Gran Turismo 5

Chinese Democracy was the name of the most recent album by one of my favourite groups, Guns ‘n’ Roses.  The album had been in something of a state of limbo for over ten years; it’s fair to say I had been waiting for it since it was announced away back in the 90’s.  When it was eventually released a few years back it was much as I had expected, nothing particularly new, a few decent songs and one or two stand out tracks.  There was a comfortable familiarity about it but ultimately it wasn’t what I’d waited so long for. Sadly, this is a description that I could also use to sum up Gran Turismo 5.  Delayed for more than a few years, GT 5 has its roots set firmly back in the Playstation 2 era and unfortunately it shows on more than one occasion.  Does this make the game bad? No.  Does this make it any less enjoyable? A wee bit.  Does this make it a tricky game to review? Yes, but I will try my best, anyway.

GT 5 is such a big game it really is hard to do it any justice over a few hundred words, and to be fair, I’m nowhere near any huge percentage through the game.  So instead of this being a thorough review of the complete game this is my impression of what I have played so far.  First up, nothing has changed a huge amount from any of the previous iterations in the GT series.  Licenses are there to play through, each offering harder challenges to pass, just as frustrating as before.  Arcade play is there to play through without any consequences other than win or lose.  A career mode under the name ‘A-Spec’ is the main meat of the game, and it’s here where you will probably spend most of your time, it is the most familiar of all GT modes.  Also included in the mammoth package is a photo mode (sadly only available for the ‘Premium cars’, which I’ll come to later), and a museum mode where you can unlock various facts about cars and manufacturers.  There are car dealerships offering up to 1,000 cars to buy and used car dealerships are also present as a way to pick up a cheaper, older car.  B-Spec mode is a game mode where you don’t actually race, but instead command a driver to race, sounds like an odd choice, and it is a bit.  Online play is also supported through a very non-streamlined lobby system, but once you get going it plays fine.  There’s also a track editor included, but I was saddened to see that you can’t actually create your own tracks, rather just include certain track elements that the computer suggests, nowhere near as comprehensive as I would have liked.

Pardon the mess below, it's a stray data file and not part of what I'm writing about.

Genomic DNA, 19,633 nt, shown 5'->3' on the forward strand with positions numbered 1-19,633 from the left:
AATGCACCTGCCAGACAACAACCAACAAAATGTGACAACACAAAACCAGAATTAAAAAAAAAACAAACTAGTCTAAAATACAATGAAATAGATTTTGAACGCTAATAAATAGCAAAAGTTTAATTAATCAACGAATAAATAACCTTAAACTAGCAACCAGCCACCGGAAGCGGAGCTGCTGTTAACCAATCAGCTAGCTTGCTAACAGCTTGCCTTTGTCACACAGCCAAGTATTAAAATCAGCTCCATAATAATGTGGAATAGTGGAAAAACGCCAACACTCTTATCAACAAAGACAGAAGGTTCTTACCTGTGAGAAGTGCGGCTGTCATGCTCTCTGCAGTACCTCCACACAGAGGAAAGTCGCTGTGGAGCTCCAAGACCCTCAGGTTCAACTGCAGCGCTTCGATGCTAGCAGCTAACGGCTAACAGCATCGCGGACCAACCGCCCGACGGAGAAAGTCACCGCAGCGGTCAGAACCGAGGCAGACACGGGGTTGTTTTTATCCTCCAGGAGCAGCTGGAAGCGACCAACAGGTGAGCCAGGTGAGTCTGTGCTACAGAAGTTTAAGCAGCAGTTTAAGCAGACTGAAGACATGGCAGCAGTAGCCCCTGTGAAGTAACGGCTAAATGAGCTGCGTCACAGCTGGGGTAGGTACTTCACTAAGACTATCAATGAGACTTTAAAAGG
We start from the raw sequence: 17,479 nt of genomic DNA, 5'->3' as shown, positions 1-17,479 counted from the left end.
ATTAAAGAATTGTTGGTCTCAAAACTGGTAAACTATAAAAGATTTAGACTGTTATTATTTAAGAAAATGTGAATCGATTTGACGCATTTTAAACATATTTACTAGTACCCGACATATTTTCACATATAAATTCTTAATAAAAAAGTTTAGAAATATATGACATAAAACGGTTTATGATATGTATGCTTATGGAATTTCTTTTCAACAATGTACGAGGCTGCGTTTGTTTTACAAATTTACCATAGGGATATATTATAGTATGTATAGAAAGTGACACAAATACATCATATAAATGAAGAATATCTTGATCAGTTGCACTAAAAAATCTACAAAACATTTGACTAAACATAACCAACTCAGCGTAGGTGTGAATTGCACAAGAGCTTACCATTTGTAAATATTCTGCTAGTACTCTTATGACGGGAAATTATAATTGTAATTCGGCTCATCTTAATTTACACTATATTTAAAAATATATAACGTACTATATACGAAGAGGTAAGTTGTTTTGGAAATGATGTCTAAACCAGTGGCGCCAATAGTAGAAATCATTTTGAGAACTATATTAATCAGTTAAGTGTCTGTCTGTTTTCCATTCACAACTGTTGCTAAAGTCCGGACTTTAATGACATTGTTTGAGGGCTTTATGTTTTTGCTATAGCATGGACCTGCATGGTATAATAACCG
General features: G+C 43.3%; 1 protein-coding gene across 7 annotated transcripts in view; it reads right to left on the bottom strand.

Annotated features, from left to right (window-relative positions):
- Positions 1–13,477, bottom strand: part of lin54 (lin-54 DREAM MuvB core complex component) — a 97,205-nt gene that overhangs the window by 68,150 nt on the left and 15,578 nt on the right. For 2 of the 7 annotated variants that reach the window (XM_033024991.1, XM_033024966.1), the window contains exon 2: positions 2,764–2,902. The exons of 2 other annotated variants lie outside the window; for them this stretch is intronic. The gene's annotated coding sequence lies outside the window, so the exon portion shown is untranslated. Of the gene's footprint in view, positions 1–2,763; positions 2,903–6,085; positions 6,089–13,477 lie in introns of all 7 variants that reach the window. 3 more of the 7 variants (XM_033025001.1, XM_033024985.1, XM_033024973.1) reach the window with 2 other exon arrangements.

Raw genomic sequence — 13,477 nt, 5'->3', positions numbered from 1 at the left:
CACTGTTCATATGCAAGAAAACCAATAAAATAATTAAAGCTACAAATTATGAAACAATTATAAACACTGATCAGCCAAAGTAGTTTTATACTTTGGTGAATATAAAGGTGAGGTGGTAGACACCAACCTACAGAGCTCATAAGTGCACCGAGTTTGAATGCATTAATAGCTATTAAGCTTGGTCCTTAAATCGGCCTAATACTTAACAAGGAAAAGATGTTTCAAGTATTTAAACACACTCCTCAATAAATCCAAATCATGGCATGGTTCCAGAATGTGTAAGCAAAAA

As has been the case for over ten years Gran Turismo 5 starts you at the bottom of the motor racing ladder, you have a small amount of credits to start with to purchase your first car from a limited range of underpowered vehicles.  I started with Mazda MX-5, which seemed to be the right choice because I sailed through all my first set of races.  At this point, though, the first set of problems show.  As I mentioned, GT5 features premium cars, these cars are super detailed, almost identical to the real thing, vehicles that you can own in game.  Every line, bulb, dashboard, trim etc has been re-created with staggering detail, but there are only 200 or so of these cars in the game, the other 800 are non-premium.  Sadly that translates to Playstation 2 representations of the vehicles and it really does show. I’ve never seen so many jaggy edges in a current generation game; it should be easy to overlook but on the standard cars it is so apparent, and a real shame to see.  I was also more than a touch shocked to see that the default button configuration has the “X” button assigned as your accelerator and the “O” for brake, even stranger still, the alternative is to use the right thumbstick for accelerate/decelerate.  Come on, Sony, all modern racing games use the triggers for a more natural driving experience, the old button, thumbstick configuration is as dated as some of the visuals.